The City of Charlottesville acquired the last parcel of a 40-acre tract of parkland along Meadow Creek early this year, and with City Council’s go-ahead, trail planner Chris Gensic can’t wait to get his hands on it. Last week, Council unanimously approved the Department of Parks and Recreation’s master plan for the stream valley, which will include a disc golf course, new community garden plots, a playground, and trails that will connect the existing Meadow Creek Gardens and Greenbrier Park in a five-mile loop between Route 29 and the 250 Bypass.
Gensic has been compiling elements of the plan with the help of Parks and Rec, the Rivanna Water and Sewer Authority, the City Planning Commission, and the general public since 2009. He said the public input has been mostly positive, but he’s felt some resistance to the proposed multi-use trail that will run along the path of the newly installed sewage pipes, on the other side of Meadow Creek from the Rivanna Trail (RT).
The two trails will be separate for about four of the five miles in the loop, with some inevitable overlap in the more urban areas, and a separate soft-surface wetland trail along the creek in Greenbrier Park.
“People tend to get a little gun-shy about non-nature trails,” Gensic said, gesturing to the gravel commuter path behind the Emmet Street Bodo’s during a walk-through last week. He said residents were wary in the beginning, concerned that the path would be paved. But the conservation easement on the property prohibits pavement, he said, and the steamrolled trail will be surfaced with finely crushed gravel, similar to Schenk’s Greenway along McIntire Road, with minimal environmental disruption. At 8′ wide, it will accommodate bikes, wheelchairs, and families with children.
“Not everybody wants to walk along a deer path,” Gensic said. “But those who want to still can.”
Because the new fiscal year begins in July, Gensic said he won’t likely get to do much on the project until next summer, when he receives funding for FY 2014-15. A cost study hasn’t been conducted yet, but he’s estimating the project will cost about $500,000. Because the trail system will include bridges and collaboration with the railroad to create a safe underpass at the edge of Greenbrier Park, Gensic said he expects the new park and trails to be open to visitors within three years.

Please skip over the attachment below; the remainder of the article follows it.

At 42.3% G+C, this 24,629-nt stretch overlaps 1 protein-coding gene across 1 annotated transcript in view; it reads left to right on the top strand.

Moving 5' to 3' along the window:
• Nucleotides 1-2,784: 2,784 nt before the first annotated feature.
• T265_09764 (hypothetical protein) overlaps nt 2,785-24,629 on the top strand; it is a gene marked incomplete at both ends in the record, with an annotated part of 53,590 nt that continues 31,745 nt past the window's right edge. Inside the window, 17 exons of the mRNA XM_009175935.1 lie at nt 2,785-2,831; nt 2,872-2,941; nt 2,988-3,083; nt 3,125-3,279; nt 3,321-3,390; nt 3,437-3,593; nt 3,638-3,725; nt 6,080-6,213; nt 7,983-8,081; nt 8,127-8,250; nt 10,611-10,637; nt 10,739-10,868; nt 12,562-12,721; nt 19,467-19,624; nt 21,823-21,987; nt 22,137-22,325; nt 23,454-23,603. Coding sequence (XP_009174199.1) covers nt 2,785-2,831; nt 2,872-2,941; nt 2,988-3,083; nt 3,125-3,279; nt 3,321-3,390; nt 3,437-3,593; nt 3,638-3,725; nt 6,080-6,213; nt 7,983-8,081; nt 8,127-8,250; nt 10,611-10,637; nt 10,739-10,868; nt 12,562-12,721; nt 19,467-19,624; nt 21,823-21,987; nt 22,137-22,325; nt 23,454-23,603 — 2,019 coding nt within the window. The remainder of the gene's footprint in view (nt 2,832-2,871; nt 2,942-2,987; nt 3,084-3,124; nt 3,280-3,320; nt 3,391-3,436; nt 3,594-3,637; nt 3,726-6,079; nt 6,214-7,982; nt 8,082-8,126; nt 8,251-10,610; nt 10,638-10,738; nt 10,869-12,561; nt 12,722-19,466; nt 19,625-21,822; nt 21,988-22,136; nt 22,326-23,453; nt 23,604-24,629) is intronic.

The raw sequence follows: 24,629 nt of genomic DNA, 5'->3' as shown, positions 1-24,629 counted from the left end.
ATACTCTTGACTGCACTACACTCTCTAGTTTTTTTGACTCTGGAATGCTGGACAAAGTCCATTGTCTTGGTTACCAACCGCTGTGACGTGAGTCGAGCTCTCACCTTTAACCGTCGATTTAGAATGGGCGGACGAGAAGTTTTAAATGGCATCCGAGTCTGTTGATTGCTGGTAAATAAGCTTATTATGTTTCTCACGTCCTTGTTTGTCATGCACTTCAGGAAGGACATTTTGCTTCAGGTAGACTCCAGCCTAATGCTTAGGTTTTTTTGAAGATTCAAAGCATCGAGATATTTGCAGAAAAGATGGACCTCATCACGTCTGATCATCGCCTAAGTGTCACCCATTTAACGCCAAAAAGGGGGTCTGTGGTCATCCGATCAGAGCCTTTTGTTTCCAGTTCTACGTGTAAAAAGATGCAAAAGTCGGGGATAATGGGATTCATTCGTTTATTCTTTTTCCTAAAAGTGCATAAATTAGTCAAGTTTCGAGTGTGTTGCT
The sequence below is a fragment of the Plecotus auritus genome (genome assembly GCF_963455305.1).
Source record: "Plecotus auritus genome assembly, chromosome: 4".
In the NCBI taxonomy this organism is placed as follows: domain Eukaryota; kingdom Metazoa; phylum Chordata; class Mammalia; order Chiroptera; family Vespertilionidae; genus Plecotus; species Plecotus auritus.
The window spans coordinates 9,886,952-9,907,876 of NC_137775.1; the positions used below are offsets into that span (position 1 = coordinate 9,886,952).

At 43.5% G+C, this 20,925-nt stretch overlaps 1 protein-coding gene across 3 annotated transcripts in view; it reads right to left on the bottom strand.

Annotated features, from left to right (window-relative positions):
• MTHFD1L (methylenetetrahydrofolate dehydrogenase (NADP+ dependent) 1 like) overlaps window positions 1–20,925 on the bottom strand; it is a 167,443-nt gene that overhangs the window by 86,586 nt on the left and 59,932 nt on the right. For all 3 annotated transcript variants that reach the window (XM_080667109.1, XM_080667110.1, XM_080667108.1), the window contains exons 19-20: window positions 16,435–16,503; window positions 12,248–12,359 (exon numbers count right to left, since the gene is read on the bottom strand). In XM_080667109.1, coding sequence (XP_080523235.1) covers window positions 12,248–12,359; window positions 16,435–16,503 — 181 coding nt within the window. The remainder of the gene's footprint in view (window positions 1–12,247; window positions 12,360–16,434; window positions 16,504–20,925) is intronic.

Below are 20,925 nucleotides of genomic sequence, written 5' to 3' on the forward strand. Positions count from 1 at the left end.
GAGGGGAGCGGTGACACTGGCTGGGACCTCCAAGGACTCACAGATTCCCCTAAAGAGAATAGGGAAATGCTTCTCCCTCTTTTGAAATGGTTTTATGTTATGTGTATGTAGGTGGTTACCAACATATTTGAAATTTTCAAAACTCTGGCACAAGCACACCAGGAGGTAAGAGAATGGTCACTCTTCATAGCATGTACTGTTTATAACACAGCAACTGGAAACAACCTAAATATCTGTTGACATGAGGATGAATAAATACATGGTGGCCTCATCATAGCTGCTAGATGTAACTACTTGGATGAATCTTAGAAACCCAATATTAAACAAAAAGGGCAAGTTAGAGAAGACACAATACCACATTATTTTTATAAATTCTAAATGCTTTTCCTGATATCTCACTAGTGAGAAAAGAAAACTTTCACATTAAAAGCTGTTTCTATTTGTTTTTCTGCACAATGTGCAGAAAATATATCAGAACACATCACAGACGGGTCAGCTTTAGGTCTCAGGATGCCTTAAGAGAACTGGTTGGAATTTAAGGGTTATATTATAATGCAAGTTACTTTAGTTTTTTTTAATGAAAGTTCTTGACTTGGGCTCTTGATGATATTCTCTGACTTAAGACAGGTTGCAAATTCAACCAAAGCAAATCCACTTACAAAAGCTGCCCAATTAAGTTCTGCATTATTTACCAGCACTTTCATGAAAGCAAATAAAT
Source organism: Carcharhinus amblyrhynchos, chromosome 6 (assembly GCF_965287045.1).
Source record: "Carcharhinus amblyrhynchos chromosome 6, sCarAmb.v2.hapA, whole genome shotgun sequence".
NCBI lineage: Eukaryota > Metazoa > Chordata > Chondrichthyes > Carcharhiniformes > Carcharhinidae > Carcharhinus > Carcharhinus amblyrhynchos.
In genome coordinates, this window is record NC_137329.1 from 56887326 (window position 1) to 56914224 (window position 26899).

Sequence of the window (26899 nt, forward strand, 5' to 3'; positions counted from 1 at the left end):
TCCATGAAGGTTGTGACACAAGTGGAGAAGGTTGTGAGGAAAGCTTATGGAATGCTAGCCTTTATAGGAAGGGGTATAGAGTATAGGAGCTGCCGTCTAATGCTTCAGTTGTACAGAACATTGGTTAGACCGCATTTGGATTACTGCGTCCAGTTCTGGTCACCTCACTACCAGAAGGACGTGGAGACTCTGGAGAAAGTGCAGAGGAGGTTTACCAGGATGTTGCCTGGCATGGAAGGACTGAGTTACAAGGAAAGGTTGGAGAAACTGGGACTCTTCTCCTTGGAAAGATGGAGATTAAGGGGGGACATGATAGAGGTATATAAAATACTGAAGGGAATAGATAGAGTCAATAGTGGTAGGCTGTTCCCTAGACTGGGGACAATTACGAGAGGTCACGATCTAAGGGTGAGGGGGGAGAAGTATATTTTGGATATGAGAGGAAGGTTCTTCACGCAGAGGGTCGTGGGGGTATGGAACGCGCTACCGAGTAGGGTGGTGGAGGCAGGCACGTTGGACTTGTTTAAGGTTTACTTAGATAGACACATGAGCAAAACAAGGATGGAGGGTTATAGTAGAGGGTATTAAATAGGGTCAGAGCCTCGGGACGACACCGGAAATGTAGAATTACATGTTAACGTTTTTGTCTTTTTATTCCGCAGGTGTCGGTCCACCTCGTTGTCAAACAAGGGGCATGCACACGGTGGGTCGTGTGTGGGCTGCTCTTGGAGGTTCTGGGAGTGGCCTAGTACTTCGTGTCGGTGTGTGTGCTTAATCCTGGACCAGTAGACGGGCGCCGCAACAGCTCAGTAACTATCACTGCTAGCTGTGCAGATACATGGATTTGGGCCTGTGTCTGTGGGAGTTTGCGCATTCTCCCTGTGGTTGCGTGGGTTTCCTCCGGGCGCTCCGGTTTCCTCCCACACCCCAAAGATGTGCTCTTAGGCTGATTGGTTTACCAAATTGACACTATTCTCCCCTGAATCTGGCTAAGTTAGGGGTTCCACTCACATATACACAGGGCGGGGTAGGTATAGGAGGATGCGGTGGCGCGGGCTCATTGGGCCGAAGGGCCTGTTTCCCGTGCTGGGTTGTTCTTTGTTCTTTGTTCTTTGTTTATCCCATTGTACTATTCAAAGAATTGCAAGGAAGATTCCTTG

“I have to eat patience for breakfast,” he said. “These things take a lot of time, but when they’re done, they’re permanent.”
In the meantime, the Blue Ridge Disc Golf Club is donating materials and volunteer work for a nine-hole course near Meadow Creek Gardens, and Gensic and club treasurer David Vance are optimistic that it will be completed in time for a game on July 4.
Funding permitted, Gensic said a playground and fenced-in playing field at Michie Drive are on the horizon for the near future. Now that the two miles of Meadow Creek between Hydraulic Road and Greenbrier Park have been restored, with erosion control and native plants along the newly-graded banks, Gensic said he wants to make the whole area safer and more accommodating for families with the addition of a playground and fenced-in rectangular field.
“I got a call recently from someone who was concerned about kids playing in the creek,” he said with a laugh. “I call that a success.”